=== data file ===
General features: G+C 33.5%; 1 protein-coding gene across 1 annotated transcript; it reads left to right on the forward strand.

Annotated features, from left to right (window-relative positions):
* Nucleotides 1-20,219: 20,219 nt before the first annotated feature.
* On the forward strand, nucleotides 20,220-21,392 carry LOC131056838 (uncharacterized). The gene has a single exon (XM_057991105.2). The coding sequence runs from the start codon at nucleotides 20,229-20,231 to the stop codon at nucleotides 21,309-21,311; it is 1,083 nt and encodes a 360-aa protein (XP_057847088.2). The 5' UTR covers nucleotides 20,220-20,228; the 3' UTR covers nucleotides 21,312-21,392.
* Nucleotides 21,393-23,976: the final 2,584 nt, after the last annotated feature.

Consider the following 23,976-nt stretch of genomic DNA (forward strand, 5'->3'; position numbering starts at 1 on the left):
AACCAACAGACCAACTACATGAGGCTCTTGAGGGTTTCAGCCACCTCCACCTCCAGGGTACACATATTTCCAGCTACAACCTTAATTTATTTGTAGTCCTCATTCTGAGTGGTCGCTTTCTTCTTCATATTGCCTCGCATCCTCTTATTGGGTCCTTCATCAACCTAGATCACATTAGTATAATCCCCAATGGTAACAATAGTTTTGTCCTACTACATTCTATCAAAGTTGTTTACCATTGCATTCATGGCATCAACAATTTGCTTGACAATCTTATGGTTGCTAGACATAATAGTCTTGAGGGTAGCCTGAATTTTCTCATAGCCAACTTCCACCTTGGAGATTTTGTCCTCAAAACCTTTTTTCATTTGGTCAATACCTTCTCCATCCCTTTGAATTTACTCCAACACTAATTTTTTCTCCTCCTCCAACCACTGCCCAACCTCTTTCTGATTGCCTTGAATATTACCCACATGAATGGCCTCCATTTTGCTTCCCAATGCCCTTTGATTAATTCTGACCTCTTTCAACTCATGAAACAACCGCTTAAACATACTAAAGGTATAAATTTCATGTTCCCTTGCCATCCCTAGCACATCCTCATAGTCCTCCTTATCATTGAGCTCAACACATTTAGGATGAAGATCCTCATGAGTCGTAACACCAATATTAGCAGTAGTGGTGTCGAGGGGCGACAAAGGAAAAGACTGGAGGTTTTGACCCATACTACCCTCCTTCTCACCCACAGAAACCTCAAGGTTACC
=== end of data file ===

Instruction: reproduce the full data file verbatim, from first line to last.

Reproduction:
General features: G+C 33.5%; 1 protein-coding gene across 1 annotated transcript; it reads left to right on the forward strand.

Annotated features, from left to right (window-relative positions):
* Nucleotides 1-20,219: 20,219 nt before the first annotated feature.
* On the forward strand, nucleotides 20,220-21,392 carry LOC131056838 (uncharacterized). The gene has a single exon (XM_057991105.2). The coding sequence runs from the start codon at nucleotides 20,229-20,231 to the stop codon at nucleotides 21,309-21,311; it is 1,083 nt and encodes a 360-aa protein (XP_057847088.2). The 5' UTR covers nucleotides 20,220-20,228; the 3' UTR covers nucleotides 21,312-21,392.
* Nucleotides 21,393-23,976: the final 2,584 nt, after the last annotated feature.

Consider the following 23,976-nt stretch of genomic DNA (forward strand, 5'->3'; position numbering starts at 1 on the left):
AACCAACAGACCAACTACATGAGGCTCTTGAGGGTTTCAGCCACCTCCACCTCCAGGGTACACATATTTCCAGCTACAACCTTAATTTATTTGTAGTCCTCATTCTGAGTGGTCGCTTTCTTCTTCATATTGCCTCGCATCCTCTTATTGGGTCCTTCATCAACCTAGATCACATTAGTATAATCCCCAATGGTAACAATAGTTTTGTCCTACTACATTCTATCAAAGTTGTTTACCATTGCATTCATGGCATCAACAATTTGCTTGACAATCTTATGGTTGCTAGACATAATAGTCTTGAGGGTAGCCTGAATTTTCTCATAGCCAACTTCCACCTTGGAGATTTTGTCCTCAAAACCTTTTTTCATTTGGTCAATACCTTCTCCATCCCTTTGAATTTACTCCAACACTAATTTTTTCTCCTCCTCCAACCACTGCCCAACCTCTTTCTGATTGCCTTGAATATTACCCACATGAATGGCCTCCATTTTGCTTCCCAATGCCCTTTGATTAATTCTGACCTCTTTCAACTCATGAAACAACCGCTTAAACATACTAAAGGTATAAATTTCATGTTCCCTTGCCATCCCTAGCACATCCTCATAGTCCTCCTTATCATTGAGCTCAACACATTTAGGATGAAGATCCTCATGAGTCGTAACACCAATATTAGCAGTAGTGGTGTCGAGGGGCGACAAAGGAAAAGACTGGAGGTTTTGACCCATACTACCCTCCTTCTCACCCACAGAAACCTCAAGGTTACC